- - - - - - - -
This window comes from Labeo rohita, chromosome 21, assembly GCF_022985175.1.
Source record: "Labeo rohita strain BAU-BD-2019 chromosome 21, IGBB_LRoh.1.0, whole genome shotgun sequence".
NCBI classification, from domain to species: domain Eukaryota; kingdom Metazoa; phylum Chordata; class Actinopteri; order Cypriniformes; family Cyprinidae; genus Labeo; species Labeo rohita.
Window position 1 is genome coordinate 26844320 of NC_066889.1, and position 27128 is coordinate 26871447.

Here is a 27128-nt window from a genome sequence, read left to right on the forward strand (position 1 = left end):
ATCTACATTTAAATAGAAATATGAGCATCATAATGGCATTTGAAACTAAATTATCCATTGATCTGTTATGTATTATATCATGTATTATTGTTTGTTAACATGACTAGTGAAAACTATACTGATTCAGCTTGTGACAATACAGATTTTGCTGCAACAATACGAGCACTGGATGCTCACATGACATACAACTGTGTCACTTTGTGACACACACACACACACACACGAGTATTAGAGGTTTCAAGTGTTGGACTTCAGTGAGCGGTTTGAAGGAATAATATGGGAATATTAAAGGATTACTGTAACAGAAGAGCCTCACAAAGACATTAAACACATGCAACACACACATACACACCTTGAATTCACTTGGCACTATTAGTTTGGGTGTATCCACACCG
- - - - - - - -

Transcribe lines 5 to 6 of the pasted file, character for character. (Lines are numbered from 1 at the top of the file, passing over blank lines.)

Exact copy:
Here is a 27128-nt window from a genome sequence, read left to right on the forward strand (position 1 = left end):
ATCTACATTTAAATAGAAATATGAGCATCATAATGGCATTTGAAACTAAATTATCCATTGATCTGTTATGTATTATATCATGTATTATTGTTTGTTAACATGACTAGTGAAAACTATACTGATTCAGCTTGTGACAATACAGATTTTGCTGCAACAATACGAGCACTGGATGCTCACATGACATACAACTGTGTCACTTTGTGACACACACACACACACACACGAGTATTAGAGGTTTCAAGTGTTGGACTTCAGTGAGCGGTTTGAAGGAATAATATGGGAATATTAAAGGATTACTGTAACAGAAGAGCCTCACAAAGACATTAAACACATGCAACACACACATACACACCTTGAATTCACTTGGCACTATTAGTTTGGGTGTATCCACACCG